Patients younger than 12 years of age constituted all cases of brucellosis admissions. One hundred seventy-five patients (107 male and 68 female, 1.6:1 ratio) were diagnosed with brucellosis and had a Brucella titer of 1:160 with an odds ratio (OR) of 1:160. Eighty-seven patients (50%) were 1-6 years of age, 86 patients (49%) were 7-12 years of age, and only 2 patients were ˂ 1 year of age. One hundred (57%) patients were from rural areas, and 75 (43%) were from cities. The most frequent seasons of disease occurrence were summer (76, 43%) and spring (52, 30%); there were fewer cases in winter (24, 14%) and autumn (23, 13%). One hundred fourteen cases (65%) had a history of consuming unpasteurized milk or milk products. The most frequent symptoms were arthralgia (79%) and fever (78%). The most common physical findings were fever (51%) and arthritis (26%). Of the cases, 157 (89.5%) were acute, and 17 (9%) were chronic. A normal white blood cell count was found in 123 cases (71%); anemia, in 33 (19%); increased erythrocyte sedimentation rate (ESR), in 92 (53%); positive C-reactive protein (CRP), in 85 (48%), and positive radiologic changes, in 20 (11%). The most common antibiotics used were cotrimoxazole plus gentamycin in 83 cases (47.5%) and cotrimoxazole plus rifampin in 72 cases (41%).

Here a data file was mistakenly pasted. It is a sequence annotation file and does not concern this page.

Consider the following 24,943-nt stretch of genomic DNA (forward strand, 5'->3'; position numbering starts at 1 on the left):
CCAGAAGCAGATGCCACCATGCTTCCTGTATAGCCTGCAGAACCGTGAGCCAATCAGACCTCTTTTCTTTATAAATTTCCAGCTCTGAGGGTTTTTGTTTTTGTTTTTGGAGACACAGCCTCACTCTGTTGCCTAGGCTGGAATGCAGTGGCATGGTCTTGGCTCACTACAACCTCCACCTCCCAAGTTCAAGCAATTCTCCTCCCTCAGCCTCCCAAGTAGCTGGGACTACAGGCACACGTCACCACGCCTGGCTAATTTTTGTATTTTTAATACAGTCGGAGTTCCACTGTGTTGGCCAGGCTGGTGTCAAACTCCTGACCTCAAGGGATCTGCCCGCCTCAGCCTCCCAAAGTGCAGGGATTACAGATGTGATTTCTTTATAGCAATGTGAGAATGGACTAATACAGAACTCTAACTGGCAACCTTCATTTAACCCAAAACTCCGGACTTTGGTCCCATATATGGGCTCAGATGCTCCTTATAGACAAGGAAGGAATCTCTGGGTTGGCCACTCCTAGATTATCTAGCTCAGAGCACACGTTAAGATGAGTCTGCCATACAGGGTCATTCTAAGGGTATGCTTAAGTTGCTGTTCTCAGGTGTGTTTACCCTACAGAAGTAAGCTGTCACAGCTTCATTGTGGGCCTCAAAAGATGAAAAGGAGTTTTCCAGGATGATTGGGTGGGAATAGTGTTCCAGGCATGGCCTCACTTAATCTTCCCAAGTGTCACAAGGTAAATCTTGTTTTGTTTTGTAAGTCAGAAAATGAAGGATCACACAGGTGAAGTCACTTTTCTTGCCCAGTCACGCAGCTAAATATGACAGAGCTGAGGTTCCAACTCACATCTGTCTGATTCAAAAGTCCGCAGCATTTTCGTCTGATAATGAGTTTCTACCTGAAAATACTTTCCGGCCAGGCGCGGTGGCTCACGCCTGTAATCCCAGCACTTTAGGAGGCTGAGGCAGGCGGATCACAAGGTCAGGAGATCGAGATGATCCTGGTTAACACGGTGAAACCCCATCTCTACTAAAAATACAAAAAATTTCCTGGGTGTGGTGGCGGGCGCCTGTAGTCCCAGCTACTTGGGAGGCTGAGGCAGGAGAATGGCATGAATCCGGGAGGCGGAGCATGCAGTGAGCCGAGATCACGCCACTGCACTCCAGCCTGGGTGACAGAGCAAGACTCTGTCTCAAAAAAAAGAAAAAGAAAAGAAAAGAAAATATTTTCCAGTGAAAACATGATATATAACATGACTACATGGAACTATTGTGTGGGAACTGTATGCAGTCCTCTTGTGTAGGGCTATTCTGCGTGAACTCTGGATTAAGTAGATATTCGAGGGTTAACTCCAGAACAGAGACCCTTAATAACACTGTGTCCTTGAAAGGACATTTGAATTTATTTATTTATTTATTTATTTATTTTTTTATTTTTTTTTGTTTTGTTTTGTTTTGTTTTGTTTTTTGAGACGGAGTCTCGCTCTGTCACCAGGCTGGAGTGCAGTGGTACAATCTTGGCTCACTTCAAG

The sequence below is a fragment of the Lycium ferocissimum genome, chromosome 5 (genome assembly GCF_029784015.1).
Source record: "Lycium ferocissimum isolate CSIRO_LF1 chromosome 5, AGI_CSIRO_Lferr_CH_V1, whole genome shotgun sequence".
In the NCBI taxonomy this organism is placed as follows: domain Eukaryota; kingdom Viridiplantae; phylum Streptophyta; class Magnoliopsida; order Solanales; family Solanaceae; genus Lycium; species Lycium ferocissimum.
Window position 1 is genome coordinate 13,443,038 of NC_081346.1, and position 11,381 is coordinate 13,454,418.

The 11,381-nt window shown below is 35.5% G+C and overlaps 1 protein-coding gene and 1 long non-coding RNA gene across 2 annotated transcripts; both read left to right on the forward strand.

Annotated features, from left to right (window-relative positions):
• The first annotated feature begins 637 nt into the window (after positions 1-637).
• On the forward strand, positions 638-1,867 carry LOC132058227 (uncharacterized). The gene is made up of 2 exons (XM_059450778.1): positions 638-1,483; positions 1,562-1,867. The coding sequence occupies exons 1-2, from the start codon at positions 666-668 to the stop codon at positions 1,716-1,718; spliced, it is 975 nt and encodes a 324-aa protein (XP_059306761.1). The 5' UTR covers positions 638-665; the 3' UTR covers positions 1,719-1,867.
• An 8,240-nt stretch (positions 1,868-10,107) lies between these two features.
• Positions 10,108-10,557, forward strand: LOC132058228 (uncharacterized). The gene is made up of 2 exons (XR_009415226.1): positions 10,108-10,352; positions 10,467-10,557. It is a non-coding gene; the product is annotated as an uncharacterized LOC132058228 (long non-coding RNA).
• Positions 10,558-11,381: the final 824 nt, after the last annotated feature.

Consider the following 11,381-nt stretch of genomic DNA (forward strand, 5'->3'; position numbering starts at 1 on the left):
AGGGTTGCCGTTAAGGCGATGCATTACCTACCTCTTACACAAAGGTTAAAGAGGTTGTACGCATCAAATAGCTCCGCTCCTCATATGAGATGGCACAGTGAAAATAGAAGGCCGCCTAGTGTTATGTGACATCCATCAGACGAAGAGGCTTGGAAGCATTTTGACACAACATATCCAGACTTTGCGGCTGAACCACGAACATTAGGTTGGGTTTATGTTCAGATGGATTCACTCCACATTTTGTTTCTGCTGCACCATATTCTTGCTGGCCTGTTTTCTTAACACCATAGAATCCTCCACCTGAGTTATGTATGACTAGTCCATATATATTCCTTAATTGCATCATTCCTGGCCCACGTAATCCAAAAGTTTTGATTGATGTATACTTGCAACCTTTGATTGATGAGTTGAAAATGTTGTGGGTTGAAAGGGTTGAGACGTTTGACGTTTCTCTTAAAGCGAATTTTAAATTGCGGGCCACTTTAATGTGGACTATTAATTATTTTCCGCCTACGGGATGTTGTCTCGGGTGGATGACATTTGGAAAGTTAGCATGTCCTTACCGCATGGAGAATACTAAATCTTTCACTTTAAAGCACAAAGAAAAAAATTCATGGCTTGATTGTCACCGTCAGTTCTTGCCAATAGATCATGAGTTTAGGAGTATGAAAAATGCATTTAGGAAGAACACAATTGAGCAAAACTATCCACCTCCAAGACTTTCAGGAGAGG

Brucellosis presents in various ways and should be differentiated from arthritis in countries where Brucella is endemic. Symptoms, signs, and first-line laboratory findings are not distinguishing; accordingly, agglutination tests and, if possible, blood culture should be performed in any child with prolonged fever. Treatment is effective, but disease prevention by education of high-risk families is indicated.

1. Background